I must speak because racial tension is getting out of hand. This country survived Civil Rights before many, if not most or all of those involved in the crazy racial stuff happening today were even born! We have come far from segregated restaurants, bathrooms and water fountains. No longer is a person with non-white skin considered only part of a man. Please hear me out. I’m not saying everything was rainbows and unicorns after the 1960’s. There was a lot of ugly. But there was also a lot of good that came from it. Wouldn’t it do us good to look back at history and learn from it? And even more than that, what’s happening now is not working. I’ve got children that don’t look like me, and I’m greatly concerned about their future.
I’m not particularly fond of Archie Bunker, or George Jefferson these days. But I grew up watching those shows and I believe they helped the racial tension of our history. Through them, I learned. Through them, I was able to see the ridiculousness of judgemental attitudes and bigotry. We laughed at the stupidity on both sides and it brought us together. Speaking of history. This article tells of Robert E. Lee’s reaction to racial tension. It’s well worth popping over to read.
We separate ourselves with the terminology we use. “African American” or “Mexican American” or fill in the blank American has become more important than being a person living in the United States. (key here: “United”). This mindset makes as much sense to me as an engineer sitting in a high rise downtown designing an intersection like this:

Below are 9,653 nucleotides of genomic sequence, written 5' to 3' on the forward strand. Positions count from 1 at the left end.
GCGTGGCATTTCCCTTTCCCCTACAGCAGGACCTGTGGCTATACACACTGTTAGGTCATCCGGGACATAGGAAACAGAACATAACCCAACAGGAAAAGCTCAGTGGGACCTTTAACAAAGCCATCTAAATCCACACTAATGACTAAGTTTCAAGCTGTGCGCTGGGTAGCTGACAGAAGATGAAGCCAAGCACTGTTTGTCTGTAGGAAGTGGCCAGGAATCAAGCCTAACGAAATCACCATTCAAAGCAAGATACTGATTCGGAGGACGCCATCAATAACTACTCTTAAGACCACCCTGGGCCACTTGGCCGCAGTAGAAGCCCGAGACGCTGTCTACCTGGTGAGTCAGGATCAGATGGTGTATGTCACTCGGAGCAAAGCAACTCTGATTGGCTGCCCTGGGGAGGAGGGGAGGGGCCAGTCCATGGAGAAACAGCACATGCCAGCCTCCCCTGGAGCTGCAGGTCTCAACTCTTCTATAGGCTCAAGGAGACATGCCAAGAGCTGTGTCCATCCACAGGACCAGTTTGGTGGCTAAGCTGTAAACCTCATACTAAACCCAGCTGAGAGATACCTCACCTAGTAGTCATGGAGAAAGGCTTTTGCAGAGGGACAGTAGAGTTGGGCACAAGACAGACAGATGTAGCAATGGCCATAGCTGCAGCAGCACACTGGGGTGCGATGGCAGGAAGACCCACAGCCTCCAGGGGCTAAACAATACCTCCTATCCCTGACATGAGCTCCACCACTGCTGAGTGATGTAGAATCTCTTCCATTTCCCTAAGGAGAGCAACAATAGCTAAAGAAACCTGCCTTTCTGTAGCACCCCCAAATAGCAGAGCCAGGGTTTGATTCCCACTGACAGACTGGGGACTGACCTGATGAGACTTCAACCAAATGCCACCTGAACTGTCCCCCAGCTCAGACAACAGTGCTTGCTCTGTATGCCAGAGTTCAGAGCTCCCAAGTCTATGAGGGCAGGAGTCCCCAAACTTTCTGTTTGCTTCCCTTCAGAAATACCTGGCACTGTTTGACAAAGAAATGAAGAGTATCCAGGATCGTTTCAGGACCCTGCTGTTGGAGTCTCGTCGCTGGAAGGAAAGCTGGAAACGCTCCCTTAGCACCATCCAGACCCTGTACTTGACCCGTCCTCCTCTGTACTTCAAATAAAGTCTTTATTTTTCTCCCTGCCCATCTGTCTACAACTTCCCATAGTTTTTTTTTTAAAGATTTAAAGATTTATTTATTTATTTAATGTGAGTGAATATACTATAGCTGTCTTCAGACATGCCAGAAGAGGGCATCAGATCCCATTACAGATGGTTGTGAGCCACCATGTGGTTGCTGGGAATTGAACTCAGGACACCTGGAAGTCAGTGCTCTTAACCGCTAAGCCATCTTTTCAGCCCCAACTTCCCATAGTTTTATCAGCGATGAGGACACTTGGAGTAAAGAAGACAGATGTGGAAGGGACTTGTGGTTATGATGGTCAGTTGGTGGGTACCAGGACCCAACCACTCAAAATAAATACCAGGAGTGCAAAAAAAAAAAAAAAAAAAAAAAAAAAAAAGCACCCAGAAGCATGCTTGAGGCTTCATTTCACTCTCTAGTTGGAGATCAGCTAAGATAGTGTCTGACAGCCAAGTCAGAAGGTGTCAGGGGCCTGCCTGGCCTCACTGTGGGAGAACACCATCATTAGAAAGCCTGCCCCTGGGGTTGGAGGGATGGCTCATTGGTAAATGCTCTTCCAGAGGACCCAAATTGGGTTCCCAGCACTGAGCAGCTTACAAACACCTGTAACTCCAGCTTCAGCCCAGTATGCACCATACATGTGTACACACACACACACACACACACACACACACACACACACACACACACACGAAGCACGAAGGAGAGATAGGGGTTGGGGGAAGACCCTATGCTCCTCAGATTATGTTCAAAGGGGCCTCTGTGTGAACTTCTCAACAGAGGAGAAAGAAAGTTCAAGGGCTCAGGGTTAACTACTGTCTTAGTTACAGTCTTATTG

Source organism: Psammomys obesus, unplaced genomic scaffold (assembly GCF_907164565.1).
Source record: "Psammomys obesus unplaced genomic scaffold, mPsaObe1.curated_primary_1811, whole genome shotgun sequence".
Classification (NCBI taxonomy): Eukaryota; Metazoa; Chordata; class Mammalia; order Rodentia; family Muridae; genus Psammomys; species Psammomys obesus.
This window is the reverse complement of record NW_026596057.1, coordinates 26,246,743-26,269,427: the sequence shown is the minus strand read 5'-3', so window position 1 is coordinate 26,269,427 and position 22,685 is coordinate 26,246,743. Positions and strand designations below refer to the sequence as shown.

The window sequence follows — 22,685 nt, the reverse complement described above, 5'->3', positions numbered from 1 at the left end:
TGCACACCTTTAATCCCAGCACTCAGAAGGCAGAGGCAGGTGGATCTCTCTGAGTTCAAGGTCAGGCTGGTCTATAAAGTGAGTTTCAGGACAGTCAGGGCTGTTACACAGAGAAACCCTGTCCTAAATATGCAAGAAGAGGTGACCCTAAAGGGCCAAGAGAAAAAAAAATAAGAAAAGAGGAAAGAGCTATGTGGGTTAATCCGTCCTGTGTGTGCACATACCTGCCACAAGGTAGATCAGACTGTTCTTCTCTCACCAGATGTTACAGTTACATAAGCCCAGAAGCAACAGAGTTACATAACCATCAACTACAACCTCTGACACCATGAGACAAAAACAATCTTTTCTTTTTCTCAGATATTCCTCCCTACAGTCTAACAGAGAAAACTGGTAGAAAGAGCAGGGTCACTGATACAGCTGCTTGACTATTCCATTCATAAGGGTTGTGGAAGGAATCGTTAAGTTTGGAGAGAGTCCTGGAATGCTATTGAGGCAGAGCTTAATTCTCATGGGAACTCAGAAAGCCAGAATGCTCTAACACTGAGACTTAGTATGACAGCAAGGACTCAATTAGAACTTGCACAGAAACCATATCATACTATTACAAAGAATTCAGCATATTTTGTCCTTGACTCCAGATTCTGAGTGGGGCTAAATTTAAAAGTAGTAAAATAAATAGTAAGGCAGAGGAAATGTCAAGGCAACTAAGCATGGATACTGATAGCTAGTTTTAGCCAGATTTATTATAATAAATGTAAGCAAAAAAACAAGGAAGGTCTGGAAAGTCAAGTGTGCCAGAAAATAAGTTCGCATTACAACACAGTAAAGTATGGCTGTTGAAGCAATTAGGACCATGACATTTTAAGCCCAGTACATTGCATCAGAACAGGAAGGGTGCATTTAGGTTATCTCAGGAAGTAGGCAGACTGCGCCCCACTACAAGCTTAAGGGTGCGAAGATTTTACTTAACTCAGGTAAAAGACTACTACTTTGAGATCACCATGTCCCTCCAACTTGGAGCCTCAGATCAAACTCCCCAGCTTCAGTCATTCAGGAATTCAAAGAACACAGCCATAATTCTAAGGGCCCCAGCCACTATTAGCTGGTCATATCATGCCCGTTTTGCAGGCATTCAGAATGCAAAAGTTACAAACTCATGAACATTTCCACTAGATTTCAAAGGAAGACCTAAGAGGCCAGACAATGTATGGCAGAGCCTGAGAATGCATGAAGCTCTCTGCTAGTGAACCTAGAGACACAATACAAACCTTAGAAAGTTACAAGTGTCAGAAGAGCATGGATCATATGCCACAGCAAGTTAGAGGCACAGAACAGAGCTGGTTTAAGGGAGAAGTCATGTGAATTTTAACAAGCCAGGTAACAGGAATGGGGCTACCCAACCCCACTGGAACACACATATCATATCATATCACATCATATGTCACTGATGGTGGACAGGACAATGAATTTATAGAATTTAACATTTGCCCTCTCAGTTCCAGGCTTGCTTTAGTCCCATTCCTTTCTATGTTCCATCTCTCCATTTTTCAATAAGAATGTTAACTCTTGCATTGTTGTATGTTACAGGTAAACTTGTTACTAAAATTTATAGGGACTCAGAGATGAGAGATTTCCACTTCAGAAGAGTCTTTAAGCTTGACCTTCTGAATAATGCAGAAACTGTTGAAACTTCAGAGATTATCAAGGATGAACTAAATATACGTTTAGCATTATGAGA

This intersection was supposed to be an improvement to the previous dangerous intersection. There are not only one such intersection, but TWO within a few miles of each other. Who goes first? What’s on 2nd? Where is 3rd? Here’s how crazy it was. When it first opened, Shane called them to ask the proper way to proceed through it. They offered to DRIVE out to show him how it was supposed to work! Eventually, they sent postcards to show nearby residents how it was supposed to work. Our dental hygienist got one!
A road intersection. It should be simple right? But it’s not. There have been at least 30 crashes and at least 2 fatalities since installing this intersection in 2010. (The data on MoDOT’s website is 3 years old, I’m sure the stats have risen). These statistics don’t factor in accidents at the second intersection. Even after the post cards, most people don’t understand. I can’t find any statistics anywhere, but it wouldn’t surprise me if fatalities have actually increased since building this. They’ve decided a “J turn” intersection will improve safety at the intersection, so the work has begun.
I fear our societal improvements on racism have achieved the same sad effect as those intersections. I wonder if they’ve actually had the opposite affect than what was intended.
I know I walk around afraid that I’m going to offend someone with my words if they’re not exact.
Others listen to the culture and are on edge before a word is ever spoken.
We’ve censored words that are inappropriate. Some are tearing down monuments that represent our past. A flag that was never meant to be has become a symbol of hate. And just in case you’re wondering, I strongly believe that some of these things are inappropriate, but they are a part of our past and to wash them away is wrong. If symbols of our past or words of our past are not present, we cannot learn from them and the hate returns.